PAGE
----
Rancher Cliven Bundy hits the campaign trail in Nevada

LAS VEGAS (CNN) -- From cattle rancher to campaigner: Defiant Nevada rancher Cliven Bundy has taken his anti-government message on the campaign trail.

And he didn't rule out revolution.

At a northern Nevada campaign stop, Bundy said he didn't "ever want to see" one but did say "if we don't rein back this federal government, then we the people are going to have to fight."

Bundy spoke Tuesday at the Bonanza Casino in Reno for tea party candidate Russell Best, a poorly funded long-shot candidate for Nevada's 4th Congressional District, CNN affiliate KRNV reports.

Best faces Republican Cresent Hardy and first-term Democratic incumbent Rep. Steven Horsford, who is favored to win, according to race handicappers.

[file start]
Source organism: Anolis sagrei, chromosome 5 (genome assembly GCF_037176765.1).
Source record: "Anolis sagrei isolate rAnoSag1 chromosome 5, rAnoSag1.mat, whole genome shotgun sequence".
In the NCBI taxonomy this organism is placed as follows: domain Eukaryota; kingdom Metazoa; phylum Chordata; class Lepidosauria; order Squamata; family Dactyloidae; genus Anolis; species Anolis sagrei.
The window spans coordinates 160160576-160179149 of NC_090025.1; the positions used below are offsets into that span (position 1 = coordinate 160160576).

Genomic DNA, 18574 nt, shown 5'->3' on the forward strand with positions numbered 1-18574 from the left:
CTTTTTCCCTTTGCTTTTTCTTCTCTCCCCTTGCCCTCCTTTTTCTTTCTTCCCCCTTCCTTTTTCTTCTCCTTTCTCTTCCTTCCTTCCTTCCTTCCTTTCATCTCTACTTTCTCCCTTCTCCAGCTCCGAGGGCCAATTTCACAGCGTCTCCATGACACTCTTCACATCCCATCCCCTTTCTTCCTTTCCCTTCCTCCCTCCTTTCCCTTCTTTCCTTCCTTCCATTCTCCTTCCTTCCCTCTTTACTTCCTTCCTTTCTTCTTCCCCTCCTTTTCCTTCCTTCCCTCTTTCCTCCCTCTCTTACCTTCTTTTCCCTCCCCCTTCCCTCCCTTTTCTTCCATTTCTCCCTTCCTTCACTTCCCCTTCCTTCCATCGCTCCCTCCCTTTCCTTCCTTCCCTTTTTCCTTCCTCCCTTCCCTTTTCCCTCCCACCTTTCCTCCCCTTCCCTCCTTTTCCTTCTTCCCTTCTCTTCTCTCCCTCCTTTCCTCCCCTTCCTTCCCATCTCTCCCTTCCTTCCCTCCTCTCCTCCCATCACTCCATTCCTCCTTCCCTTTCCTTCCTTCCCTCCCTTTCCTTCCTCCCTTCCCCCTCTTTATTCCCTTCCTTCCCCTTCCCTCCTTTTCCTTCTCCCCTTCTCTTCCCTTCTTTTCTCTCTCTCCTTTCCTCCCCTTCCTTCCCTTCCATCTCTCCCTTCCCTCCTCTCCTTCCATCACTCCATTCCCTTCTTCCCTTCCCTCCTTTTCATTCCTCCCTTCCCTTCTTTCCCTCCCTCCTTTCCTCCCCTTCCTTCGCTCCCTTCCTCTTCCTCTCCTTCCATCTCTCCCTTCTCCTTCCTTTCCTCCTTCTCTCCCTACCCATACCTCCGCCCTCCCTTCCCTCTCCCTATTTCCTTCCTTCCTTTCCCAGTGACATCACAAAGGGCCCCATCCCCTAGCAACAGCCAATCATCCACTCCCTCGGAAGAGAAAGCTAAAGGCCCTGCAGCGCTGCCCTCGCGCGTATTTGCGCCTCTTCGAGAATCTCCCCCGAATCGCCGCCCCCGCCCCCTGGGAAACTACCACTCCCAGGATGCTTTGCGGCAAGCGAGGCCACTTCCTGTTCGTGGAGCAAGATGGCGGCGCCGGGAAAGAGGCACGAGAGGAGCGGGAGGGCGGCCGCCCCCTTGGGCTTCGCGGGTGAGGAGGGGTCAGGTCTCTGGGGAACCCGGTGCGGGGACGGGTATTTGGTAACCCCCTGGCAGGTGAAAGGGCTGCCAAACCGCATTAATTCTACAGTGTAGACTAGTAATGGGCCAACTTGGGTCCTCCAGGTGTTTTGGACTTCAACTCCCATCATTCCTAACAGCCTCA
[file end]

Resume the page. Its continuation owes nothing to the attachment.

"Basically fight for liberty and freedom, and we're fighting against a federal government that's overreached," Bundy told the crowd of about 50 people.

Bundy became a hero to some conservatives in March when he was locked in an armed standoff with the federal government after allowing his cattle to illegally graze on government-owned land. His mainstream support, however, diminished after he made racist remarks.

Bundy's Reno campaign stop was the first of a four-city rural Nevada tour for tea party candidates.